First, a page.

Nov.20, 2013

3D printing sounds like the stuff of science fiction: A technology that potentially can create any object of one's imagination. But at the moment 3D printers are too slow for on demand printing and print runs for large numbers of products.

Researchers at the University of Southern California (USC) Viterbi School of Engineering said they have developed a faster 3D printing process and are now using it to model and print objects in multiple materials.

Last year, researchers improved an AM-related process called mask-image-projection-based stereolithography (MIP-SL) to drastically speed up the printing of 3D objects. Instead of a single beam of light going back and forth to harden each layer of the liquid, in the MIP-SL process, a 3D digital model of an object is sliced by a set of horizontal planes and each slice is converted into a two-dimensional mask image. The mask image is then projected onto a photocurable liquid resin surface and light is projected onto the resin to cure it in the shape of the related layer.

Furthermore, the USC team developed a two-way movement design for bottom-up projection so that the resin could be quickly spread into uniform thin layers. As a result, it takes minutes instead of hours to 3D print an object.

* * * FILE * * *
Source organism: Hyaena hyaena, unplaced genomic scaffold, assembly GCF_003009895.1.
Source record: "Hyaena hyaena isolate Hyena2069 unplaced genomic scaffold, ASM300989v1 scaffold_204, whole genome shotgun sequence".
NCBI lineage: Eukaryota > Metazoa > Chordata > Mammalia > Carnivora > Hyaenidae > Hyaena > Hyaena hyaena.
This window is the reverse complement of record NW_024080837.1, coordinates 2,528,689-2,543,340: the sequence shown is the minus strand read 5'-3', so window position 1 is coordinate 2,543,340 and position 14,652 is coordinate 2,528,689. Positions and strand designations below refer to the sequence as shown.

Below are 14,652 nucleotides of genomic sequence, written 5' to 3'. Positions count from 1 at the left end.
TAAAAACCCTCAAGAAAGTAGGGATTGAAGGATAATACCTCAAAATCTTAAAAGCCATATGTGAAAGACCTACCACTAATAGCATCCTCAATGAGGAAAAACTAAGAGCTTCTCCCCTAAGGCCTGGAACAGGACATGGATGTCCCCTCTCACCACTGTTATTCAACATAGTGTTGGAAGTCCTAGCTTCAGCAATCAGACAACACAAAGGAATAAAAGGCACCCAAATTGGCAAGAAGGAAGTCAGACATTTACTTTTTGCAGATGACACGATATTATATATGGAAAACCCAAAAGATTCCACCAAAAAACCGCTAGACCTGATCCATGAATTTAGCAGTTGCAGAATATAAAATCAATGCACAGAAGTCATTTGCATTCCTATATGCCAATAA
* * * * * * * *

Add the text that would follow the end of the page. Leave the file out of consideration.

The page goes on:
Now the USC Viterbi team has applies this more efficient process to 3D print objects that comprise different materials. When different material cure at different rates, they need to design an intellligent system to tell the printer where to deposit, at what time. USC Viterbi professor Yong Chen said they have created program to do so, but they will investigate how to develop an automatic design approach for positioning multiple materials according to user-specified physical properties and how to improve the 3D printing speed.

This new 3D printing process will allow multiple materials prototypes and objects such as dental and robotics models to be fabricated more cost and time-efficiently than ever before.

Chen and Pu Huang and Dongping Deng, two USC Viterbi industrial and systems engineering doctoral candidates, are presenting their findings at ASME's 2013 International Mechanical Engineering Congress and Exposition in San Diego today.


Posted in 3D Printers

 

 

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slo 3D creators wrote at 11/25/2013 5:31:20 AM:

I have a B9 and this was my thoughts as well. I can only assume as well that they layer process is much quicker than the current standards.

Tomek wrote at 11/21/2013 1:14:42 AM:

So the article left a little bit wanting. We have 2D plane resin printers (See: B9creator) and we've had them for a few years. I wasn't quite clear what this one changed, though clearly the resin must develop a lot faster. :-). Just some complaining here but I don't mean it too harshly. I am sure there's more too this



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